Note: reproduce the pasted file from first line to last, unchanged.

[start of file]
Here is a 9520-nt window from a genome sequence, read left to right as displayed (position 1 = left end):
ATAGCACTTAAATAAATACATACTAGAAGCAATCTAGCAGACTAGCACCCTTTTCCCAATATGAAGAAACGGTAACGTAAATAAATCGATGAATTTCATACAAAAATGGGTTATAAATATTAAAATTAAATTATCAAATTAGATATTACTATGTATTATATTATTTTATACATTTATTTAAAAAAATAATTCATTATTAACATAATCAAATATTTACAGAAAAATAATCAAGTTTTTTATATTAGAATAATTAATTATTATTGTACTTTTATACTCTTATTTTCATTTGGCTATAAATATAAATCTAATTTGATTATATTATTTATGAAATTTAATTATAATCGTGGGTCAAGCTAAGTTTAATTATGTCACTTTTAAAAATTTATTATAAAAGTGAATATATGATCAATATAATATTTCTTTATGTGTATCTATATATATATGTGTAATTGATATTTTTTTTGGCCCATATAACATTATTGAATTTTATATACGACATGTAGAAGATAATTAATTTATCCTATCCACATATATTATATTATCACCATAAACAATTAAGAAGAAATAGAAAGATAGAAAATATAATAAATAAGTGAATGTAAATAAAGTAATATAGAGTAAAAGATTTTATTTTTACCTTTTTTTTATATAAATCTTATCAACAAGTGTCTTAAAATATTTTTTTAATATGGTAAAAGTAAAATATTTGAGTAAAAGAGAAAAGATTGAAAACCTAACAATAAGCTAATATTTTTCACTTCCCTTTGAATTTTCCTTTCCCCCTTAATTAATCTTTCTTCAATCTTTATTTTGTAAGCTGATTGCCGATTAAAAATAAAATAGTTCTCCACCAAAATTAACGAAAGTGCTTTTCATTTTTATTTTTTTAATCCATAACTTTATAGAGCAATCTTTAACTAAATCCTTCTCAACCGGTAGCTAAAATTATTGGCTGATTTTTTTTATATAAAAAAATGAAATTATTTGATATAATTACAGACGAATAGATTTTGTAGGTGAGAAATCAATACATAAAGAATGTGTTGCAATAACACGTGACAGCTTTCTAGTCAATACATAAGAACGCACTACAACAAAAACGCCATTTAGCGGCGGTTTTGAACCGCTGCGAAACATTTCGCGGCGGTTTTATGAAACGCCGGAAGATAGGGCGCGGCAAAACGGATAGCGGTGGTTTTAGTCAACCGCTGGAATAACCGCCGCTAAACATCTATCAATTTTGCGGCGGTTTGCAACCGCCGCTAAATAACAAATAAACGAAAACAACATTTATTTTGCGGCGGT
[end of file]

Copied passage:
Here is a 9520-nt window from a genome sequence, read left to right as displayed (position 1 = left end):
ATAGCACTTAAATAAATACATACTAGAAGCAATCTAGCAGACTAGCACCCTTTTCCCAATATGAAGAAACGGTAACGTAAATAAATCGATGAATTTCATACAAAAATGGGTTATAAATATTAAAATTAAATTATCAAATTAGATATTACTATGTATTATATTATTTTATACATTTATTTAAAAAAATAATTCATTATTAACATAATCAAATATTTACAGAAAAATAATCAAGTTTTTTATATTAGAATAATTAATTATTATTGTACTTTTATACTCTTATTTTCATTTGGCTATAAATATAAATCTAATTTGATTATATTATTTATGAAATTTAATTATAATCGTGGGTCAAGCTAAGTTTAATTATGTCACTTTTAAAAATTTATTATAAAAGTGAATATATGATCAATATAATATTTCTTTATGTGTATCTATATATATATGTGTAATTGATATTTTTTTTGGCCCATATAACATTATTGAATTTTATATACGACATGTAGAAGATAATTAATTTATCCTATCCACATATATTATATTATCACCATAAACAATTAAGAAGAAATAGAAAGATAGAAAATATAATAAATAAGTGAATGTAAATAAAGTAATATAGAGTAAAAGATTTTATTTTTACCTTTTTTTTATATAAATCTTATCAACAAGTGTCTTAAAATATTTTTTTAATATGGTAAAAGTAAAATATTTGAGTAAAAGAGAAAAGATTGAAAACCTAACAATAAGCTAATATTTTTCACTTCCCTTTGAATTTTCCTTTCCCCCTTAATTAATCTTTCTTCAATCTTTATTTTGTAAGCTGATTGCCGATTAAAAATAAAATAGTTCTCCACCAAAATTAACGAAAGTGCTTTTCATTTTTATTTTTTTAATCCATAACTTTATAGAGCAATCTTTAACTAAATCCTTCTCAACCGGTAGCTAAAATTATTGGCTGATTTTTTTTATATAAAAAAATGAAATTATTTGATATAATTACAGACGAATAGATTTTGTAGGTGAGAAATCAATACATAAAGAATGTGTTGCAATAACACGTGACAGCTTTCTAGTCAATACATAAGAACGCACTACAACAAAAACGCCATTTAGCGGCGGTTTTGAACCGCTGCGAAACATTTCGCGGCGGTTTTATGAAACGCCGGAAGATAGGGCGCGGCAAAACGGATAGCGGTGGTTTTAGTCAACCGCTGGAATAACCGCCGCTAAACATCTATCAATTTTGCGGCGGTTTGCAACCGCCGCTAAATAACAAATAAACGAAAACAACATTTATTTTGCGGCGGT